Caprine ovarian and uterine lesions: An abattoir survey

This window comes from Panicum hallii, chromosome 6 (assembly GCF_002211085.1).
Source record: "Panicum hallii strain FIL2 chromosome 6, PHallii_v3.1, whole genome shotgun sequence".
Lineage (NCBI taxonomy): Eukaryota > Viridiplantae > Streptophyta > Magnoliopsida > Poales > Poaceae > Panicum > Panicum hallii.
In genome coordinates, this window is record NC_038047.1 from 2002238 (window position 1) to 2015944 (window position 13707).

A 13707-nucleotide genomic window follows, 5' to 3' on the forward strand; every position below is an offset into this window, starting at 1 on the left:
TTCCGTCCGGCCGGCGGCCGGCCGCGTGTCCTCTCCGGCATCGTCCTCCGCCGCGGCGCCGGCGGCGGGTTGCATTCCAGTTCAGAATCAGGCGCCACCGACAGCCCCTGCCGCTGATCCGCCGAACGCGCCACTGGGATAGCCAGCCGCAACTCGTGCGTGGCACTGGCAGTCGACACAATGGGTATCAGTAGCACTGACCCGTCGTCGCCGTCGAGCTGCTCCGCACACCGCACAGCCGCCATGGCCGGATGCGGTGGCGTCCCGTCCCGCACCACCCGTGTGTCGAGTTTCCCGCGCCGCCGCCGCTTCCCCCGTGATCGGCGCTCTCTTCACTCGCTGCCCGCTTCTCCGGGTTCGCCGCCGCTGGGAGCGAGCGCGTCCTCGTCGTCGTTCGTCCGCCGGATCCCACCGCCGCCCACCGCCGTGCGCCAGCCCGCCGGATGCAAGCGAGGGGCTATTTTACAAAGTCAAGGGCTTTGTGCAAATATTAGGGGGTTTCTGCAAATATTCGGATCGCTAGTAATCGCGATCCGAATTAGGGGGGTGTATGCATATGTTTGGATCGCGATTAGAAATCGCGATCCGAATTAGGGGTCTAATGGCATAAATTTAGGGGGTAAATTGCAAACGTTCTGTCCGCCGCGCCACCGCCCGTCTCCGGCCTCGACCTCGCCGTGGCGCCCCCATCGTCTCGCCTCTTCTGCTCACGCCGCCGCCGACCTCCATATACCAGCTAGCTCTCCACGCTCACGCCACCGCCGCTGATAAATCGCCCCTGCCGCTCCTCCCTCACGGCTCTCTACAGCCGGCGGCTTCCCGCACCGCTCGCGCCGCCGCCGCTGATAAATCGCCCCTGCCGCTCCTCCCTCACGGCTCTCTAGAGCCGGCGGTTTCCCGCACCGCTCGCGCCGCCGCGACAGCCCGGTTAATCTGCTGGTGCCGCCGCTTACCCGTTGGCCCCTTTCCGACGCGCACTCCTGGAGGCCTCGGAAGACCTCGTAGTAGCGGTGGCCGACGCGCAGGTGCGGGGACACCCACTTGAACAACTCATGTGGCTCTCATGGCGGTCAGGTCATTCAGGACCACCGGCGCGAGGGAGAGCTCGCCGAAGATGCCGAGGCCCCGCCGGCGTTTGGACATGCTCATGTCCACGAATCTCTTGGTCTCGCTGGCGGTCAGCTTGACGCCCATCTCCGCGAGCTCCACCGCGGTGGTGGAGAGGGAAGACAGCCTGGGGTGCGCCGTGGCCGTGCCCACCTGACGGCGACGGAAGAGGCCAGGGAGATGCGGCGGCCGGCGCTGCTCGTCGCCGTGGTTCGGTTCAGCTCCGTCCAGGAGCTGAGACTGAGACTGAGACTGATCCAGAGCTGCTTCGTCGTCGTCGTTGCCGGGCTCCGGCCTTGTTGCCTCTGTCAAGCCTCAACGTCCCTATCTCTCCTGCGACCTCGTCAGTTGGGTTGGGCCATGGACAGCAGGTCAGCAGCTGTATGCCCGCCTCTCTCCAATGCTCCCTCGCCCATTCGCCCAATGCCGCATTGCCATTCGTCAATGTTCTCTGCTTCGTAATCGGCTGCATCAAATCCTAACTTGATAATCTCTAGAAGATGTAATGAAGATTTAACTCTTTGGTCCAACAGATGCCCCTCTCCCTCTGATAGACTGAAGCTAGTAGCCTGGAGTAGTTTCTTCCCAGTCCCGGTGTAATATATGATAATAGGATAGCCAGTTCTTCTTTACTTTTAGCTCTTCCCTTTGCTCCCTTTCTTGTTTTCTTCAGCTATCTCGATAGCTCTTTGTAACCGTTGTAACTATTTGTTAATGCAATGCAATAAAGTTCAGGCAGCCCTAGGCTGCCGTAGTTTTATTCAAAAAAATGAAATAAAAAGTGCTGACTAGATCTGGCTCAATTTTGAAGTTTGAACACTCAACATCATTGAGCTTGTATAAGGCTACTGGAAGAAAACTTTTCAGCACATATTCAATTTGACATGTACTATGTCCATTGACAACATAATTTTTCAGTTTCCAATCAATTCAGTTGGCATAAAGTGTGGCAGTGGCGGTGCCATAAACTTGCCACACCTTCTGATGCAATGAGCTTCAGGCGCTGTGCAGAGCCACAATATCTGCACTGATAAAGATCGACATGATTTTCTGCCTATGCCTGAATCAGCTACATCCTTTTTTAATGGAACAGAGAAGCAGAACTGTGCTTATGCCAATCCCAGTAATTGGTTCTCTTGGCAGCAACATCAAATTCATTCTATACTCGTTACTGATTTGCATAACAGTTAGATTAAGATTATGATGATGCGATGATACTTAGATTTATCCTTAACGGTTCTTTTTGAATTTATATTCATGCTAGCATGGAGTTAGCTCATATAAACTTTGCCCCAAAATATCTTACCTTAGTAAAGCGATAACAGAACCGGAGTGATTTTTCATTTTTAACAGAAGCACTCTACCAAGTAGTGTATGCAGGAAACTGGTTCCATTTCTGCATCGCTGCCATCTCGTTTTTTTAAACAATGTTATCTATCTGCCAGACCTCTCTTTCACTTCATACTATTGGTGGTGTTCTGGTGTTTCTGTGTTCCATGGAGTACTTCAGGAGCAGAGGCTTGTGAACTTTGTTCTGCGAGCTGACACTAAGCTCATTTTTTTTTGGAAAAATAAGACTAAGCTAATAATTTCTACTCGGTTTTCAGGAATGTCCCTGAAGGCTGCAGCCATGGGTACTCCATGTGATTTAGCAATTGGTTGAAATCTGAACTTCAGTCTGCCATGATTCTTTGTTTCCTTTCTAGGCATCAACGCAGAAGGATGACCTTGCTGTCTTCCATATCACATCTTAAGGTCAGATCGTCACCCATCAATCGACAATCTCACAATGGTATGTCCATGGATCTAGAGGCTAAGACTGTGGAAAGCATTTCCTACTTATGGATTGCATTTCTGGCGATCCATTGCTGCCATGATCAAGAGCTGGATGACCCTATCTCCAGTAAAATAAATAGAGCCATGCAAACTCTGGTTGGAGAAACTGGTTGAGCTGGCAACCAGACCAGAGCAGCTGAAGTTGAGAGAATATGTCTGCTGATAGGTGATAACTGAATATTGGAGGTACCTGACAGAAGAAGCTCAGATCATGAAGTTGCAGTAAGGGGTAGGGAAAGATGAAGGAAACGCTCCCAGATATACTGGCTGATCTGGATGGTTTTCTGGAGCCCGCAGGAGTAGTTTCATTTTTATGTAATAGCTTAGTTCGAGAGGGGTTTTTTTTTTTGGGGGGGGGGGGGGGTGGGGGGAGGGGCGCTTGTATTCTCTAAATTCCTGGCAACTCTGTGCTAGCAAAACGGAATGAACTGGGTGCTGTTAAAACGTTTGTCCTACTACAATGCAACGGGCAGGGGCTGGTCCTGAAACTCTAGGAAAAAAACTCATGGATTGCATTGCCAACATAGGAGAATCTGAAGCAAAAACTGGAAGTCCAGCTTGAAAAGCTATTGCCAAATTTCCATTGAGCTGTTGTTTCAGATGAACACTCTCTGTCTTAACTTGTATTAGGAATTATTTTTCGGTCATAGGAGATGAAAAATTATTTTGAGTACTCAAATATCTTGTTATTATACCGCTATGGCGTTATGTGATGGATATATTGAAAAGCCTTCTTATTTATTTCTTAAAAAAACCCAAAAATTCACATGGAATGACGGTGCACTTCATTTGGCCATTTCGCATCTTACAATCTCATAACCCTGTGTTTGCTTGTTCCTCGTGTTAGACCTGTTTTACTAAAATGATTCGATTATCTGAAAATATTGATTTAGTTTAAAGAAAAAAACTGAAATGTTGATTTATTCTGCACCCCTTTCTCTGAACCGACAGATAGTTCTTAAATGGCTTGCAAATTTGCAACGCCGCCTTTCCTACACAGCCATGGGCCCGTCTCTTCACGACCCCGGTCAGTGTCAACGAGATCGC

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Goat rearing is popular among Ugandan farmers especially the small scale farm holders. However, very limited information is available on the defects of the female reproductive organs despite their significance in guiding selection, breeding and strategic control programmes for various disease conditions which are ultimately aimed at increasing enterprise profitability. In order to bridge this gap, a study was carried out from Uganda Meat Industries (UMI) and Kampala City Council (KCC) abattoirs to establish the nature and prevalence of such defects. A total of 1000 female goats were randomly sampled for a period of seven months for gross genital defects. Gross genital defects-bearing tracts were sampled for histopathology on all the segments of the system. Gross genital defects had an overall prevalence of 20.9%, but those that can result into infertility or sterility were detected in 13.6% of the examined goats. The uterus exhibited the highest prevalence of lesions (14.6%) followed by the ovary (8.6%). Oviducts and the cervix had rates of lesions of 4.5% and 2.6%, respectively. Cervical lesions included cervicitis (1.4%), haemorrhages (0.3%) and adenomyosis (0.9%). Major uterine lesions included: metritis and endometritis (6.3%), adenomyosis (5.4%), intra-uterine foetal deaths (1.9%), haemorrhages (3.0%), hydrometra (0.5%) and pyometra (0.4%). Others were cystic endometrial hyperplasia (0.2%), perimetritis (0.3%), serosal cysts (0.2%), unilateral caruncular necrosis (0.2%) and melanosis (0.1%). Salphingeal lesions included salphingitis (3.7%) and hydrosalphinx (0.8%). Detected ovarian lesions included mainly tubo-ovarian–bursal adhesions (3.7%), paraovarian cysts (2.2%), cystic corpora lutea (2.2%), cystic graffian follicles (1.1%) and granulosa-thecal cell tumour (0.1%). Others were ovarian quiescence (0.4%) and Cysticercus tenuicolis cyst (0.1%). Overall, majority of the lesions were infectious in nature and their prevalence increased with age. Foetal wastage had a prevalence of 38.4%. This study implicated infections and foetal deaths as the major causes of genital lesions and revealed a higher prevalence of adenomyosis among goats than that reported in literature. Regular herd health investigations should be carried out to determine the extent and nature of the causes of infertility so as to appropriately advice the farmers.